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65-6410. Confidential information and communications; exceptions. (a) A person licensed under the marriage and family therapists licensure act and employees and professional associates of the person shall not be required to disclose any information that the person, employee or associate may have acquired in rendering marriage and family therapy services, unless:

(1) Disclosure is required by other state laws;

(2) failure to disclose the information presents a clear and present danger to the health or safety of an individual;

(3) the person, employee or associate is a party defendant to a civil, criminal or disciplinary action arising from the therapy, in which case a waiver of the privilege accorded by this section is limited to that action;

(4) the client is a defendant in a criminal proceeding and the use of the privilege would violate the defendant's right to a compulsory process or the right to present testimony and witnesses in that person's behalf; or

(5) a client agrees to a waiver of the privilege accorded by this section, and in circumstances where more than one person in a family is receiving therapy, each such family member agrees to the waiver. Absent a waiver from each family member, a marriage and family therapist shall not disclose information received from a family member.

(b) Nothing in this section or in this act shall be construed to prohibit any person licensed under the marriage and family therapist licensure act from testifying in court hearings concerning matters of adult abuse, adoption, child abuse, child neglect, or other matters pertaining to the welfare of children or from seeking collaboration or consultation with professional colleagues or administrative superiors, or both, on behalf of a client. There is no privilege under this section for information which is required to be reported to a public official.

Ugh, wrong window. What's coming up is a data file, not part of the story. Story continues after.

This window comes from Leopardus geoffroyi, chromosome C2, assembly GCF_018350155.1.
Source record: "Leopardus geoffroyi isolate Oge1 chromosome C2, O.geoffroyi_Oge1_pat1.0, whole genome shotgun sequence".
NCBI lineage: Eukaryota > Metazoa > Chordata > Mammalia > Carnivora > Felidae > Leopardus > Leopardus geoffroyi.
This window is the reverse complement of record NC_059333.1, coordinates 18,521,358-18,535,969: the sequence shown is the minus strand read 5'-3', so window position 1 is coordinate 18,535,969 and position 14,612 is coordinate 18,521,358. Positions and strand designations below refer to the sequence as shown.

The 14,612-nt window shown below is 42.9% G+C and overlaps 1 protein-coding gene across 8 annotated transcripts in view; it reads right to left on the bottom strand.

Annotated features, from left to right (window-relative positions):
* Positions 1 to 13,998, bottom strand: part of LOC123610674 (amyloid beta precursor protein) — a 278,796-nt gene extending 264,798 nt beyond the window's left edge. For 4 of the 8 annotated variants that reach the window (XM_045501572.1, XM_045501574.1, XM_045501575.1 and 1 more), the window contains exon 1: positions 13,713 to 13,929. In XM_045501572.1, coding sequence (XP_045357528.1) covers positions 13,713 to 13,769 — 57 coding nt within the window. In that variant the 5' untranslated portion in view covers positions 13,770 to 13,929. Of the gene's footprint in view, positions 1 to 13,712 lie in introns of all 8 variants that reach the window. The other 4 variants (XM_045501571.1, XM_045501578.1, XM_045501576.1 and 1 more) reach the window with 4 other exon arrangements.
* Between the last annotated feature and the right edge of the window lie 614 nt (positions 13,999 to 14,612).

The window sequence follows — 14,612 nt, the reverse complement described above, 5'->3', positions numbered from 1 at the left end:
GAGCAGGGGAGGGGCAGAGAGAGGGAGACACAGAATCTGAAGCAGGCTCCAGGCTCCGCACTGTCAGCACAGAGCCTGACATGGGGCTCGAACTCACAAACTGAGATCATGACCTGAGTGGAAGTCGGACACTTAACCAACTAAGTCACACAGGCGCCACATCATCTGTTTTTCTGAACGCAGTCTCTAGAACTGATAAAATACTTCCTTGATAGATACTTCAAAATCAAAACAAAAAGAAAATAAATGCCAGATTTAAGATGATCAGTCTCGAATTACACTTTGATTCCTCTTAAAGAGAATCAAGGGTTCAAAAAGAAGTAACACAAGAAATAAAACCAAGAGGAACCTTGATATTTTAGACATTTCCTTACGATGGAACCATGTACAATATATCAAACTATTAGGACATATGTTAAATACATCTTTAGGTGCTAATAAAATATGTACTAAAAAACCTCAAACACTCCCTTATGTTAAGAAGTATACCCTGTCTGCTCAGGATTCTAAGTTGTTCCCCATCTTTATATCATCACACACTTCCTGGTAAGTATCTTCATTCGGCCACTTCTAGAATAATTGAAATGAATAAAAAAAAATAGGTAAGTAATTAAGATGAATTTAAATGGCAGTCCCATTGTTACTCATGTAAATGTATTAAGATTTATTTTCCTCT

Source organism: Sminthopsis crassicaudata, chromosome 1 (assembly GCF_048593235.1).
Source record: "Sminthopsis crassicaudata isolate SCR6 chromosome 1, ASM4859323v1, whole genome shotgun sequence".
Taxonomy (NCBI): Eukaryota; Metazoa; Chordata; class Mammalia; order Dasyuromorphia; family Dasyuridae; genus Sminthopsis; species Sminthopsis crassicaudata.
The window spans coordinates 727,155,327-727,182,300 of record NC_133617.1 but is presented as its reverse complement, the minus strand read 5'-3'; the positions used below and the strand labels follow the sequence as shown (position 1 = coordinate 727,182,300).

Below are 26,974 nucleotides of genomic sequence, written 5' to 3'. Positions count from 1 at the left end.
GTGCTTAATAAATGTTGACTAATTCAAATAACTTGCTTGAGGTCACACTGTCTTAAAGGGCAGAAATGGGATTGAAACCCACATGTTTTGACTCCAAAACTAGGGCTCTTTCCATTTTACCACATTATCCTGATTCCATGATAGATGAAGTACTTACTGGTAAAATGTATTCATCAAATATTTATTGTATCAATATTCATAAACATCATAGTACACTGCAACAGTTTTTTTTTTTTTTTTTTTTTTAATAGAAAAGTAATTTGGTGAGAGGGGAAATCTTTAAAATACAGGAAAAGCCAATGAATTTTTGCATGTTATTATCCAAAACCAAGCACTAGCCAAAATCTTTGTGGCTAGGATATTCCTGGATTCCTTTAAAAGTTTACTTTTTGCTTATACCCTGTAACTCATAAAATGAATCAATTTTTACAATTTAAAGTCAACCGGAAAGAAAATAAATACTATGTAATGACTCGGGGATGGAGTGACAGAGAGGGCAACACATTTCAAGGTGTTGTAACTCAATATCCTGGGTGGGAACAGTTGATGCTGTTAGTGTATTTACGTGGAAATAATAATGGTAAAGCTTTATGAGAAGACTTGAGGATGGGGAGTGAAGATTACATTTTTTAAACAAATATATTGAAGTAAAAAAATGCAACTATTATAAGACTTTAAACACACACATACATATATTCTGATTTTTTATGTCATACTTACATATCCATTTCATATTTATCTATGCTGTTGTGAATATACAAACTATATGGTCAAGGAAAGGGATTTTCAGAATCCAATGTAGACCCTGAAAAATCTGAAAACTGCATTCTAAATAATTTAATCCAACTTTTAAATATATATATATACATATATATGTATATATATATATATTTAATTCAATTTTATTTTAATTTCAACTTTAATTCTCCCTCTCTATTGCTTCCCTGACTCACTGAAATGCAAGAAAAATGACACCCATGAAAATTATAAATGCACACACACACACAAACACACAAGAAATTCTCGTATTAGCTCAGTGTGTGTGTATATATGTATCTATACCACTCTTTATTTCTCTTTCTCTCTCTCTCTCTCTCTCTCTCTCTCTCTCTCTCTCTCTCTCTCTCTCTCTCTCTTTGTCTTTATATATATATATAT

History: L. 1991, ch. 114, § 10; L. 1996, ch. 153, § 25; L. 1999, ch. 117, § 23; July 1, 2000.

Law Review and Bar Journal References:

"How to get what you want and need: Requesting health information in the year 2001 and beyond," Martha Fisher Linenberger, 70 J.K.B.A. No. 6, 52 (2001).

"Ethics in Handling Medical Records Pre-Suit and in Civil Discovery," James R. Howell, 32 J.K.A.J., No. 4, 6 (2009).

Attorney General's Opinions:

Application of HIPAA to testimony given at care and treatment proceedings. 2004-21.

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